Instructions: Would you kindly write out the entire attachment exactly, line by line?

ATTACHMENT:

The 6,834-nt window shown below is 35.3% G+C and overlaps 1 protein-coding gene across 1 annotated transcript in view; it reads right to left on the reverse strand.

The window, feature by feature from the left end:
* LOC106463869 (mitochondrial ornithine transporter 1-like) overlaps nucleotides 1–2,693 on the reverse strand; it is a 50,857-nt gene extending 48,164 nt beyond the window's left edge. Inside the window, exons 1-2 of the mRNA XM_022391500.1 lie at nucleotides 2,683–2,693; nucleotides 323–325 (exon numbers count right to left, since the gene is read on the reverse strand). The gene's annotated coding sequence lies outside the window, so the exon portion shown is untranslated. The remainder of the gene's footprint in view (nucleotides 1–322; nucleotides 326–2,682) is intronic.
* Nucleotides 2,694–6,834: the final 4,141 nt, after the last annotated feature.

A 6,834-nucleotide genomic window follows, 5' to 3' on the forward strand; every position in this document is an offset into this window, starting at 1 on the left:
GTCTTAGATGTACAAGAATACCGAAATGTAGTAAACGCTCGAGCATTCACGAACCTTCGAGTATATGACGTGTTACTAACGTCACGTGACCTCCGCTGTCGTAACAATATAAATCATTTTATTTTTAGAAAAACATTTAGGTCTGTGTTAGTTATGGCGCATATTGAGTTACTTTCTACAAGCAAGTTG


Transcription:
The 6,834-nt window shown below is 35.3% G+C and overlaps 1 protein-coding gene across 1 annotated transcript in view; it reads right to left on the reverse strand.

The window, feature by feature from the left end:
* LOC106463869 (mitochondrial ornithine transporter 1-like) overlaps nucleotides 1–2,693 on the reverse strand; it is a 50,857-nt gene extending 48,164 nt beyond the window's left edge. Inside the window, exons 1-2 of the mRNA XM_022391500.1 lie at nucleotides 2,683–2,693; nucleotides 323–325 (exon numbers count right to left, since the gene is read on the reverse strand). The gene's annotated coding sequence lies outside the window, so the exon portion shown is untranslated. The remainder of the gene's footprint in view (nucleotides 1–322; nucleotides 326–2,682) is intronic.
* Nucleotides 2,694–6,834: the final 4,141 nt, after the last annotated feature.

A 6,834-nucleotide genomic window follows, 5' to 3' on the forward strand; every position in this document is an offset into this window, starting at 1 on the left:
GTCTTAGATGTACAAGAATACCGAAATGTAGTAAACGCTCGAGCATTCACGAACCTTCGAGTATATGACGTGTTACTAACGTCACGTGACCTCCGCTGTCGTAACAATATAAATCATTTTATTTTTAGAAAAACATTTAGGTCTGTGTTAGTTATGGCGCATATTGAGTTACTTTCTACAAGCAAGTTG